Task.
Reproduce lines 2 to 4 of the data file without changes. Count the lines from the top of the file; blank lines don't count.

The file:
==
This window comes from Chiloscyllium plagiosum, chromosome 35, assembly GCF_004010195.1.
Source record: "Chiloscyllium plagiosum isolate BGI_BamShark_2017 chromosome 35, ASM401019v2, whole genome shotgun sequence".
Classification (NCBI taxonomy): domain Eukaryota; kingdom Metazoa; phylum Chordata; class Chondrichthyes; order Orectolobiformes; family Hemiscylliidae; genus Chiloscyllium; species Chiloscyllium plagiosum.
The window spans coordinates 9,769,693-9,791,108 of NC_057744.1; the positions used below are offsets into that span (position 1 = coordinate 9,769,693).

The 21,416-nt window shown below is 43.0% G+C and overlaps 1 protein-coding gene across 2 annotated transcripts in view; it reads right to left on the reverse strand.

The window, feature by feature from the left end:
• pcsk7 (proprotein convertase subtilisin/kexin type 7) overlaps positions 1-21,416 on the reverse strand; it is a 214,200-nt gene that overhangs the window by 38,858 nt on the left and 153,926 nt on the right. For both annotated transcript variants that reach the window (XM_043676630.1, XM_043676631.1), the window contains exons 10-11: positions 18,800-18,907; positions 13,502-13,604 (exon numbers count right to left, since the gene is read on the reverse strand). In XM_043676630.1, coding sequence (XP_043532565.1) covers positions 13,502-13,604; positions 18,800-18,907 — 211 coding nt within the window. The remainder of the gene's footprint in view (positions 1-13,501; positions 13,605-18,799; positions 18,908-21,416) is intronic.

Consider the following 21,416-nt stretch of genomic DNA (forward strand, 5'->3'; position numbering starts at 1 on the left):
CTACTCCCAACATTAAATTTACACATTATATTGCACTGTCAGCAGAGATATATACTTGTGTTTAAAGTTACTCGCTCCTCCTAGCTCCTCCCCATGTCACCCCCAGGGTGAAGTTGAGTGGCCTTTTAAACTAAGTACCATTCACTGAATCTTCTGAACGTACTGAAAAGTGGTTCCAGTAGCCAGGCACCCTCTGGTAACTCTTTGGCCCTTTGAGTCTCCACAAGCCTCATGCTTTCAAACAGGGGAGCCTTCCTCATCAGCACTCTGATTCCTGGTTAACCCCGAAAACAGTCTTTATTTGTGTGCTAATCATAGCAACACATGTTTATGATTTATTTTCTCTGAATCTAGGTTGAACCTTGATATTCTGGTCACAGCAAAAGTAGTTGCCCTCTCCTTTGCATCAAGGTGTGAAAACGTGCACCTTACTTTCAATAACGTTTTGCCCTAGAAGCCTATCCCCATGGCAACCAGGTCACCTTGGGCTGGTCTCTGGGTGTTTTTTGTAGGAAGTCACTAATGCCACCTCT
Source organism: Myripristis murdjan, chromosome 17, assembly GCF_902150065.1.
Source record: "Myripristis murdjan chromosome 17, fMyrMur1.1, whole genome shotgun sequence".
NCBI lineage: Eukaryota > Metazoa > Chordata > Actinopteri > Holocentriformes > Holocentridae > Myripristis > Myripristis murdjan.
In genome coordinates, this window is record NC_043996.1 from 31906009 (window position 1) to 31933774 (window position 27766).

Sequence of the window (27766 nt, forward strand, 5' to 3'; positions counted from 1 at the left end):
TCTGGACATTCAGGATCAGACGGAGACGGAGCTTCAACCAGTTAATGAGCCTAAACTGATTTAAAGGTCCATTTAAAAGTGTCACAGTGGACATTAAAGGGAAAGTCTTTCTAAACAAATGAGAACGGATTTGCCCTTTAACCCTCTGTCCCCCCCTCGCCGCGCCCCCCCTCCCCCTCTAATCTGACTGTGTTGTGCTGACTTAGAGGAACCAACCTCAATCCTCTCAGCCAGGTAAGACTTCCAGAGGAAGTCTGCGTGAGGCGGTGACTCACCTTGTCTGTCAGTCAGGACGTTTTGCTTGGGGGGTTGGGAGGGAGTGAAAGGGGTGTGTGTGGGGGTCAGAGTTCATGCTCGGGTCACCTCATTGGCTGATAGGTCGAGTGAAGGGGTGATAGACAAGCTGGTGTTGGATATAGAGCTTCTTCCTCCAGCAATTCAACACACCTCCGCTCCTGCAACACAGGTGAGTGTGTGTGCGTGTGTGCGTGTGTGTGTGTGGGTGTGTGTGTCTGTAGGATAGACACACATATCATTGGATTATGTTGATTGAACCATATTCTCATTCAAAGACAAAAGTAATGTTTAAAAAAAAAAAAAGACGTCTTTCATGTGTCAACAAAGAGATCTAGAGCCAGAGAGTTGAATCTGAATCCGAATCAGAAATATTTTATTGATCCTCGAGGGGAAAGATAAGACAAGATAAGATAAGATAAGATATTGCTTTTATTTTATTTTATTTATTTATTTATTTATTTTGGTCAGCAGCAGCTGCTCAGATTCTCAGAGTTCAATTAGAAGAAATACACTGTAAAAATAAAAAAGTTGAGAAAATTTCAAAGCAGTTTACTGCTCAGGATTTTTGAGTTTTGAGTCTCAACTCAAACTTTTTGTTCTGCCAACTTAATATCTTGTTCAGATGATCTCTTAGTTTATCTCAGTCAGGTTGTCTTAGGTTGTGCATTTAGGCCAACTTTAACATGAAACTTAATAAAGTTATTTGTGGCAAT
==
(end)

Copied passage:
Source record: "Chiloscyllium plagiosum isolate BGI_BamShark_2017 chromosome 35, ASM401019v2, whole genome shotgun sequence".
Classification (NCBI taxonomy): domain Eukaryota; kingdom Metazoa; phylum Chordata; class Chondrichthyes; order Orectolobiformes; family Hemiscylliidae; genus Chiloscyllium; species Chiloscyllium plagiosum.
The window spans coordinates 9,769,693-9,791,108 of NC_057744.1; the positions used below are offsets into that span (position 1 = coordinate 9,769,693).